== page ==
Do you need a financial aid consultant?

College savings
  • Services range from filing aid applications to appealing award offers.
  • Free financial aid resources abound, but they require a time commitment.
  • Demand references from a consultant to avoid getting scammed.

With college becoming more unaffordable and financial aid offices swamped with an ever-growing number of incoming students, it's tempting to turn to the private sector for advice on paying for school. Committed to helping guide families through the aid process and maximize their aid eligibility, private financial aid consultants undoubtedly save parents time, but there's a question as to whether they're worth the price. Consider these factors to determine if a financial aid consultant is right for you.

Do you get your money's worth?

"Families in the (aid) process are left at the mercy of high school counselors who are overworked and colleges, a lot of whom are not working for the students," says Ron Ramsdell, founder of College Aid Consulting Services in Minneapolis. "Does a family need a financial aid expert to retain on their own? Most definitely."

Of course, he's biased because he provides these services. While some consultants like Ramsdell guide families through the entire college application process -- from identifying schools most likely to provide a generous aid package through comparing award offers -- many focus on aid applications alone. Services can include filling out aid applications, researching potential scholarships, filing aid appeals if colleges don't meet a family's need and helping parents compare offers from multiple schools.

It won't come cheap. Ramsdell charges families of high school students an $850 flat fee to do the college research, financial aid applications and any appeals to a financial aid offer. He'll continue to fill out aid applications for free once students are at public colleges; if they are in a private college, he charges $225 per year for continued services.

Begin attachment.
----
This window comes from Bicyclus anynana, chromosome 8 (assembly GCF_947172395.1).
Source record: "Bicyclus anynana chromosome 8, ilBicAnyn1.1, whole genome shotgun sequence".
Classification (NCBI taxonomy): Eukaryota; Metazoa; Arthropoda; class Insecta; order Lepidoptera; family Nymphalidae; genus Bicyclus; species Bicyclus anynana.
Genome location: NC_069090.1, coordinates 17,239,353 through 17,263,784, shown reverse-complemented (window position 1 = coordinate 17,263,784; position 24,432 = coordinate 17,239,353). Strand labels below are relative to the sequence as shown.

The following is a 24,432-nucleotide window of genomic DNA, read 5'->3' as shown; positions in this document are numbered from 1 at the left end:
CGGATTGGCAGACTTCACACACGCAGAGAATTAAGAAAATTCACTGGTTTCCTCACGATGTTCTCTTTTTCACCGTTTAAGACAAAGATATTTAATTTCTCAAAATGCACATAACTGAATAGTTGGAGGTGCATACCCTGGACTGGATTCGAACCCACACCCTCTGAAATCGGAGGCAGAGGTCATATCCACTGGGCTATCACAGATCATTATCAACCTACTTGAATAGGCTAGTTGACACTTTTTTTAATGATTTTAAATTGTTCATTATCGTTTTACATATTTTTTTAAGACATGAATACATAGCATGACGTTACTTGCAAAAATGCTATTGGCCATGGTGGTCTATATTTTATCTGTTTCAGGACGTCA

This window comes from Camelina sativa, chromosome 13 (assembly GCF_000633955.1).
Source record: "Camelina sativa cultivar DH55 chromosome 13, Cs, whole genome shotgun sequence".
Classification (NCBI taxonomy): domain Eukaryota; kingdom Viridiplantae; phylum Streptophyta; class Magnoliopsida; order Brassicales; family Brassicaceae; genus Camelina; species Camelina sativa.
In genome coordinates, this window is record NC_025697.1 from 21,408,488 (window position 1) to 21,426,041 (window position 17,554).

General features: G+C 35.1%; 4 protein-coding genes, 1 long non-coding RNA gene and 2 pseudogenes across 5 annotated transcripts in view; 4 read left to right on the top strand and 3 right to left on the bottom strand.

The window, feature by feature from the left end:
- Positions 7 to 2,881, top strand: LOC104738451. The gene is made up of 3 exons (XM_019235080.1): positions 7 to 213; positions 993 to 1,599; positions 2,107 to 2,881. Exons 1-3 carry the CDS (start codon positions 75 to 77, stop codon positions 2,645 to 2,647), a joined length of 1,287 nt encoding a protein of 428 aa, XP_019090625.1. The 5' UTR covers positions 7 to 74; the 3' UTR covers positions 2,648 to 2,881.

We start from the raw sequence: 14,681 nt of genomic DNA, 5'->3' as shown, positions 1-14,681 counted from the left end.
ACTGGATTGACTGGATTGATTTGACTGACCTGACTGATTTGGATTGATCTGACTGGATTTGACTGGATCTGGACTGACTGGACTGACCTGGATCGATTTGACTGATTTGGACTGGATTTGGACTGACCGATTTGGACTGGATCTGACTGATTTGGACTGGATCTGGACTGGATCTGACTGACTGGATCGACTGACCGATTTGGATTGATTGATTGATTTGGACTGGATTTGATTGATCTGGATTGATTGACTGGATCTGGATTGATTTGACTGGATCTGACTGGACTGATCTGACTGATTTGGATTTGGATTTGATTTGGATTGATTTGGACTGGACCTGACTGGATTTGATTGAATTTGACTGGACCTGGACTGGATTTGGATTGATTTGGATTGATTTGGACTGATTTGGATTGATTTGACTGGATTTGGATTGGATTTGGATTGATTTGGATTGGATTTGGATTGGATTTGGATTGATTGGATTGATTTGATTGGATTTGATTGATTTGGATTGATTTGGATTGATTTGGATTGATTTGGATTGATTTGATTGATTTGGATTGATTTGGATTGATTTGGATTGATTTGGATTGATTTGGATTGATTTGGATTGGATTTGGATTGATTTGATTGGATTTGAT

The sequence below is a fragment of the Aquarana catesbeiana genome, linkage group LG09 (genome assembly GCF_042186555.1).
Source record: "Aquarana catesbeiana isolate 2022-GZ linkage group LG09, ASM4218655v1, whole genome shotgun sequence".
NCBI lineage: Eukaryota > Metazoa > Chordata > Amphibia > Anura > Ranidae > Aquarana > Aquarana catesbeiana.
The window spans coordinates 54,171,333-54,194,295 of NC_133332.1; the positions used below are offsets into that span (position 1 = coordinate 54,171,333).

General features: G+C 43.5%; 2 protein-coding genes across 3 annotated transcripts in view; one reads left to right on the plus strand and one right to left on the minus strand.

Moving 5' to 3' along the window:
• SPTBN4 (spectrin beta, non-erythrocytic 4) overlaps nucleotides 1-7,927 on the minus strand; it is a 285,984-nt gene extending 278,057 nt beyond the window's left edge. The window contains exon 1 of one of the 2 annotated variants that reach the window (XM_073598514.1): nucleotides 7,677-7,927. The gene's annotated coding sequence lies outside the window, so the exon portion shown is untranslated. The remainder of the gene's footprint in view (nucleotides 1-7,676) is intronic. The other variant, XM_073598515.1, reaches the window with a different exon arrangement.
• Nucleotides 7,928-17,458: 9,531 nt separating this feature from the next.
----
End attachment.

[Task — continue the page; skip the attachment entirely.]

But a cursory Internet search of financial aid consultants shows prices that go up to $4,000 per year. That's more than half the cost of one year's tuition and fees at the average four-year public college.

"Parents can research this on their own, but it can take months," says Ramsdell, who estimates that he saves families an average of $2,000 to $5,000 per year after appealing a financial aid offer.

DIY financial aid

The fact that families can do everything a private financial aid consultant can, all with a hefty investment of time rather than money, makes private consultants unpopular among college financial aid officers, many of whom view the profession as preying on families already strapped for cash.

"Financial aid offices can provide families with the same information for free," says Pat Watkins, director of financial aid for Eckerd College in St. Petersburg, Fla. "Most financial aid offices will help a family complete a FAFSA (Free Application for Federal Student Aid) even if the student will not be attending that school. It's part of our community service."


Aside from college aid offices, Watkins says that families can also find free help through higher education opportunity centers, set up by states to provide objective information on college admissions. Also, College Goal Sunday, a nonprofit college access and funding organization, operates financial aid workshops in 40 states and the District of Columbia.


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